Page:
9. Regulatory compliance: Complying with any regulations specific to science-backed beauty products would be nonnegotiable. Brands would need to demonstrate adherence to these standards.
  10. Consumer feedback and reviews: Actively seeking and responding to consumer feedback and reviews, especially from those with scientific expertise, would be important in maintaining credibility.
  11. Labeling and marketing claims: Beauty claims should be properly substantiated. No more vague, soft wording that implies something, but means nothing. Substantiation of beauty claims necessitates either the provision of peer-reviewed scientific studies confirming the specific ingredients and their associated concentrations, the presentation of peer-reviewed studies or laboratory results derived from validated methods in support of the final products.

The shift towards science-backed beauty could indeed elevate the role of formulators and cosmetic chemists. They would gain recognition as the true experts behind product development, and media outlets may start featuring interviews and profiles of these professionals. Brands could create educational platforms to showcase their work and collaboration opportunities between chemists and brands would increase.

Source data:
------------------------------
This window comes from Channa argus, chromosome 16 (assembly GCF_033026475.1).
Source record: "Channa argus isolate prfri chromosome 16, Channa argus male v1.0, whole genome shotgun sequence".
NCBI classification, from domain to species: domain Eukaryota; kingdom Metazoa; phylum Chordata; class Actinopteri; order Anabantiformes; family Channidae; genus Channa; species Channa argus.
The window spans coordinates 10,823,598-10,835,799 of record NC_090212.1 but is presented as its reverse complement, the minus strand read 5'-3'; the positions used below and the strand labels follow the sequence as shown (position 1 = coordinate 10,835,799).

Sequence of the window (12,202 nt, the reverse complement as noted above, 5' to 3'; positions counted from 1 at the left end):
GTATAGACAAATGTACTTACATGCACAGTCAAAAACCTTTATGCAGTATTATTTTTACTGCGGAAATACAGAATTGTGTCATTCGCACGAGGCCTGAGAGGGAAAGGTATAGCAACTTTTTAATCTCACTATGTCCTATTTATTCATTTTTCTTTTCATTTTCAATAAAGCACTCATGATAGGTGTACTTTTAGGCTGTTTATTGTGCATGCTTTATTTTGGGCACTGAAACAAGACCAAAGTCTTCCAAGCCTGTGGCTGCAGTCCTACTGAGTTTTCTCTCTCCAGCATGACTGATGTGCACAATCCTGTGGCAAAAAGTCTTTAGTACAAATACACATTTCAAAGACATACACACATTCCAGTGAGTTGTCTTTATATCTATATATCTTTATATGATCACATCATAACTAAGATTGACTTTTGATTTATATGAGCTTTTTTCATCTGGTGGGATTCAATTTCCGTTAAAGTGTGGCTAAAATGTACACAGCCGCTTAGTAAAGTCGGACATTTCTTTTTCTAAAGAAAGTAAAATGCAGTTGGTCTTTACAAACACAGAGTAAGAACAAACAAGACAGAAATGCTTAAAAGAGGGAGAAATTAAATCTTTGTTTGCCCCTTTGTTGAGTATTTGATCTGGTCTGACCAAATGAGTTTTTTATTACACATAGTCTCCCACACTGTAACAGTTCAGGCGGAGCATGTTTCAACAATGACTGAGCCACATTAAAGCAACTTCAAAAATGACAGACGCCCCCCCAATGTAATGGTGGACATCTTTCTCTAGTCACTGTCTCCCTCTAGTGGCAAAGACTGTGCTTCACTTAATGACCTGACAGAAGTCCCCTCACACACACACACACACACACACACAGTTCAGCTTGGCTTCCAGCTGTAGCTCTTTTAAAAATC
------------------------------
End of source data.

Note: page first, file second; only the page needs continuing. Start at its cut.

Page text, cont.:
This change could lead to a more informed and empowered consumer base and open new career opportunities and avenues for these industry professionals. As consumers become more interested in the science behind beauty products, the industry may also see a shift in marketing campaigns, with brands increasingly choosing to collaborate with chemists and experts instead of relying solely on celebrity endorsements and influencers.

Christine Staples CEO, Cohere Beauty

As science-backed beauty becomes the new norm, the key to ensuring credibility and connecting with consumers and retailers lies in transparency, education, and simplicity.  Ultimately what consumers want is clean beauty care that they can count on to also truly deliver the benefits they need and want.

In today's era of readily available information and reviews, brands should empower consumers with facts, figures and data to substantiate their claims. To convey this information, CEOs, founders and scientists should look for means to engage directly with the brand’s audience through educational vehicles and perhaps even social media, while also providing informative content via easy-to-read packaging and digestible explanations of what each ingredient does.

Consumers deserve to be well-informed before making any purchase decision, particularly in the skincare realm, where they are increasingly selective about their investments.